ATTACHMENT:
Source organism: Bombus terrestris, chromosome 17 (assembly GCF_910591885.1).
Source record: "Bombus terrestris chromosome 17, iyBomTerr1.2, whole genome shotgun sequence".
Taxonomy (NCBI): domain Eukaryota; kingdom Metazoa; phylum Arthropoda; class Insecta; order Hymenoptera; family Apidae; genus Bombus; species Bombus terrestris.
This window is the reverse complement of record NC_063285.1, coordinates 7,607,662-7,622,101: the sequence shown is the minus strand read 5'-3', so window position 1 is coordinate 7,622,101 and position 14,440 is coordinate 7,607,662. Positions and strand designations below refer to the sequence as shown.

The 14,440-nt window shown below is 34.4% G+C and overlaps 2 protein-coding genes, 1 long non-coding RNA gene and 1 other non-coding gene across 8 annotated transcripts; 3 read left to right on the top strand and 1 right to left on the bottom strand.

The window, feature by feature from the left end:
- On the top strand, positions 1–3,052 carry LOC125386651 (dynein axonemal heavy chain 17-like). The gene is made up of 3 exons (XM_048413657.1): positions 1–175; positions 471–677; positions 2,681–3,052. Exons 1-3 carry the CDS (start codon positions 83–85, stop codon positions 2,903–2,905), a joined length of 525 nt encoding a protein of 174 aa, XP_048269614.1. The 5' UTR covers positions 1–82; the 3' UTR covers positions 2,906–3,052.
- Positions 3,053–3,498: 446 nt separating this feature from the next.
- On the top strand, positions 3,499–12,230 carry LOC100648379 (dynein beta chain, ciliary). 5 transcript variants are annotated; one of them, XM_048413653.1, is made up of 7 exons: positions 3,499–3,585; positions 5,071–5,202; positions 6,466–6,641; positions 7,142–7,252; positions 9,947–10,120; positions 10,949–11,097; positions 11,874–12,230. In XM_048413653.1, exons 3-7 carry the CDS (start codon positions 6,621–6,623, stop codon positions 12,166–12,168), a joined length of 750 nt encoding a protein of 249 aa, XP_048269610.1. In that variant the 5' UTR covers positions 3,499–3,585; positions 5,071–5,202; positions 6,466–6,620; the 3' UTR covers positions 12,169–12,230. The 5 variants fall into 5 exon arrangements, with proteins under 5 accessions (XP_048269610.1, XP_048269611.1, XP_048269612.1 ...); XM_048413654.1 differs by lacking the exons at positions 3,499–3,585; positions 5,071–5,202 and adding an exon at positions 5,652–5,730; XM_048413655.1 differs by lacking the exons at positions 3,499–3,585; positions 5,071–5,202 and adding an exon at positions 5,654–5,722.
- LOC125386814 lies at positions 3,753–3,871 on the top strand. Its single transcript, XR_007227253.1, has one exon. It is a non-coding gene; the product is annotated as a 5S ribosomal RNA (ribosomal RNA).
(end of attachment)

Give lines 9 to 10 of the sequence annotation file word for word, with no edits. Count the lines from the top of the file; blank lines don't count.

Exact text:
- On the top strand, positions 3,499–12,230 carry LOC100648379 (dynein beta chain, ciliary). 5 transcript variants are annotated; one of them, XM_048413653.1, is made up of 7 exons: positions 3,499–3,585; positions 5,071–5,202; positions 6,466–6,641; positions 7,142–7,252; positions 9,947–10,120; positions 10,949–11,097; positions 11,874–12,230. In XM_048413653.1, exons 3-7 carry the CDS (start codon positions 6,621–6,623, stop codon positions 12,166–12,168), a joined length of 750 nt encoding a protein of 249 aa, XP_048269610.1. In that variant the 5' UTR covers positions 3,499–3,585; positions 5,071–5,202; positions 6,466–6,620; the 3' UTR covers positions 12,169–12,230. The 5 variants fall into 5 exon arrangements, with proteins under 5 accessions (XP_048269610.1, XP_048269611.1, XP_048269612.1 ...); XM_048413654.1 differs by lacking the exons at positions 3,499–3,585; positions 5,071–5,202 and adding an exon at positions 5,652–5,730; XM_048413655.1 differs by lacking the exons at positions 3,499–3,585; positions 5,071–5,202 and adding an exon at positions 5,654–5,722.
- LOC125386814 lies at positions 3,753–3,871 on the top strand. Its single transcript, XR_007227253.1, has one exon. It is a non-coding gene; the product is annotated as a 5S ribosomal RNA (ribosomal RNA).